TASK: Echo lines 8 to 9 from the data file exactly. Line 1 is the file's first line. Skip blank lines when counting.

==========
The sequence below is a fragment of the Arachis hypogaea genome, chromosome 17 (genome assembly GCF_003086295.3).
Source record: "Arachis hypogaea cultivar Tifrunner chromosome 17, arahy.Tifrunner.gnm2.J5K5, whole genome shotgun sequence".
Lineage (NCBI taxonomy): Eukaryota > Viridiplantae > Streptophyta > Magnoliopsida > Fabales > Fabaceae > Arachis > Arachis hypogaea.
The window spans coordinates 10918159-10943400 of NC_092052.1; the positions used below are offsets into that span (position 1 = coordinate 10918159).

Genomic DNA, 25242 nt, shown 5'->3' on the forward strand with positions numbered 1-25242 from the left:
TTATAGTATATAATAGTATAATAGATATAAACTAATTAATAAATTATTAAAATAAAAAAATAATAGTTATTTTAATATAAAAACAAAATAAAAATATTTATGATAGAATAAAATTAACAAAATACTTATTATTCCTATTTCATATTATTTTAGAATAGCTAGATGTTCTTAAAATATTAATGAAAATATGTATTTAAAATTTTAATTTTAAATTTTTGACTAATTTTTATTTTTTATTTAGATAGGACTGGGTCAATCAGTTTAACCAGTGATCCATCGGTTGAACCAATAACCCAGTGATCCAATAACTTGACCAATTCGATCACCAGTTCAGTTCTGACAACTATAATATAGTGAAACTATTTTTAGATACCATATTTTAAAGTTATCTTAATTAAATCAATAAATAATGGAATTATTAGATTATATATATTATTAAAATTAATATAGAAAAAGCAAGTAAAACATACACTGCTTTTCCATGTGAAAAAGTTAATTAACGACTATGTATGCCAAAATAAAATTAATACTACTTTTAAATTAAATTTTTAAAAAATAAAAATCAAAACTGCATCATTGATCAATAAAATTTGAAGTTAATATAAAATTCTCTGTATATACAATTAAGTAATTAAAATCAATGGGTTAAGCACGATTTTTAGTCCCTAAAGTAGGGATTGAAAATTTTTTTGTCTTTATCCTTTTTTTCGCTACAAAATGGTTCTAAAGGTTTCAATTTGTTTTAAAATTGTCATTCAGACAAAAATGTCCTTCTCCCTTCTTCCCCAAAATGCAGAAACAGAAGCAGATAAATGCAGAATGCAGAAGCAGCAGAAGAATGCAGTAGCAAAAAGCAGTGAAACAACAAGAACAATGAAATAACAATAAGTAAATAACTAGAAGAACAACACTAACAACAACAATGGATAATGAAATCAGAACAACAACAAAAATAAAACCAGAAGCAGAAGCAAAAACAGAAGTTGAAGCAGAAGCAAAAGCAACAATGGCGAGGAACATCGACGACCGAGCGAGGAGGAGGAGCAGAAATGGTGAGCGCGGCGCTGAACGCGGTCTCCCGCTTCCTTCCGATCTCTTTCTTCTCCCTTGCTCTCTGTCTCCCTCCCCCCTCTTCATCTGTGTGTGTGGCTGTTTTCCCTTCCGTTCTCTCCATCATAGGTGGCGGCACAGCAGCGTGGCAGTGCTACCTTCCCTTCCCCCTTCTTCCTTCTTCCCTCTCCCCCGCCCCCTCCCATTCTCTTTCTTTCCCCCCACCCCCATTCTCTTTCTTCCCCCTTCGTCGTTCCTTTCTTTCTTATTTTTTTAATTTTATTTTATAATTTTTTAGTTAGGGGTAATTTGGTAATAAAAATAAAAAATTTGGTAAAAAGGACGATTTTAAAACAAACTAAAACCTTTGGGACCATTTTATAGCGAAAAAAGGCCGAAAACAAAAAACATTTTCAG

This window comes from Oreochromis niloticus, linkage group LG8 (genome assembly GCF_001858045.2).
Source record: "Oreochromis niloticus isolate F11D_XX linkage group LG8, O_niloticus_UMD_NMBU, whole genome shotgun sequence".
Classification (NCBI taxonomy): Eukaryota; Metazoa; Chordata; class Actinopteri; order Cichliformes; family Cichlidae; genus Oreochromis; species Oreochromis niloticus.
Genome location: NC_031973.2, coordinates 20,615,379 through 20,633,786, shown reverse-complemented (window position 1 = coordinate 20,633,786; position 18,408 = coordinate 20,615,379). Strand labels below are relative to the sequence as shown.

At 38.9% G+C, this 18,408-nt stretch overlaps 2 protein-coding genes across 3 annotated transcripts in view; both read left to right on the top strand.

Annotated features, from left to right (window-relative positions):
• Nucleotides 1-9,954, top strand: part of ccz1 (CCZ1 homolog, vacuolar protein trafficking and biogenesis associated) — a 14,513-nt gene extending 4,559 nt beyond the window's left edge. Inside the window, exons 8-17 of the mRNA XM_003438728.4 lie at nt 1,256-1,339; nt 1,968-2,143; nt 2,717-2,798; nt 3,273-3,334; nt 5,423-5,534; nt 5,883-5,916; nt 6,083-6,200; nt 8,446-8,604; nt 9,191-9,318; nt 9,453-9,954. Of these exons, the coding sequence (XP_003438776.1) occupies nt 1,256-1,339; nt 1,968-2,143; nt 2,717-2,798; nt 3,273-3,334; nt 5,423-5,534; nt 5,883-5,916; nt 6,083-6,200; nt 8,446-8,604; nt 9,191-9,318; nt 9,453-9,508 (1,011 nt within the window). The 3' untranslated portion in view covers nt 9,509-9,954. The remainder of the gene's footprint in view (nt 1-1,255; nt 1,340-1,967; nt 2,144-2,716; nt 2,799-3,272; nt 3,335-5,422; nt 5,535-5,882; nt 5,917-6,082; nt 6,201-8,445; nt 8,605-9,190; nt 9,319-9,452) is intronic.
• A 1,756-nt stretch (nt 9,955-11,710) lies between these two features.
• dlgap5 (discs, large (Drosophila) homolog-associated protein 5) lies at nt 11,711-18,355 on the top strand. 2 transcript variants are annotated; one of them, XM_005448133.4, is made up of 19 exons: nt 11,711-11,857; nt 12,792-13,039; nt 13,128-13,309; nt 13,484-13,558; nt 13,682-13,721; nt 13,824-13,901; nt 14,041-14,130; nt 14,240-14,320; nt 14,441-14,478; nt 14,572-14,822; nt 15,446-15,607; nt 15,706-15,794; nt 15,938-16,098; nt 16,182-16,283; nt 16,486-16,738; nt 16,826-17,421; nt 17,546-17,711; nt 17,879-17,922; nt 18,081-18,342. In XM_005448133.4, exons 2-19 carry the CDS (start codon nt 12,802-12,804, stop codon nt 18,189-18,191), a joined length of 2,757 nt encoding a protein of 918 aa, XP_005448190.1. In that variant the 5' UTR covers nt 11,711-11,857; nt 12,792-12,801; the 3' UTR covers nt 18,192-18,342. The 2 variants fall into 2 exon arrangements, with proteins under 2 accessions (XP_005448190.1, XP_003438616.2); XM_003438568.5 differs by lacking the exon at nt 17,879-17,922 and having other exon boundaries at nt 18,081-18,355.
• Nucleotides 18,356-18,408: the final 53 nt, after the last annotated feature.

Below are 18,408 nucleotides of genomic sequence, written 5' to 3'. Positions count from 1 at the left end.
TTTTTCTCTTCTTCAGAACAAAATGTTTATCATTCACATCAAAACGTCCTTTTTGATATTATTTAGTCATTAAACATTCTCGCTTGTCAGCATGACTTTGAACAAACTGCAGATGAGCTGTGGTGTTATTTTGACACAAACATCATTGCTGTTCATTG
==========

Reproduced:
Source record: "Oreochromis niloticus isolate F11D_XX linkage group LG8, O_niloticus_UMD_NMBU, whole genome shotgun sequence".
Classification (NCBI taxonomy): Eukaryota; Metazoa; Chordata; class Actinopteri; order Cichliformes; family Cichlidae; genus Oreochromis; species Oreochromis niloticus.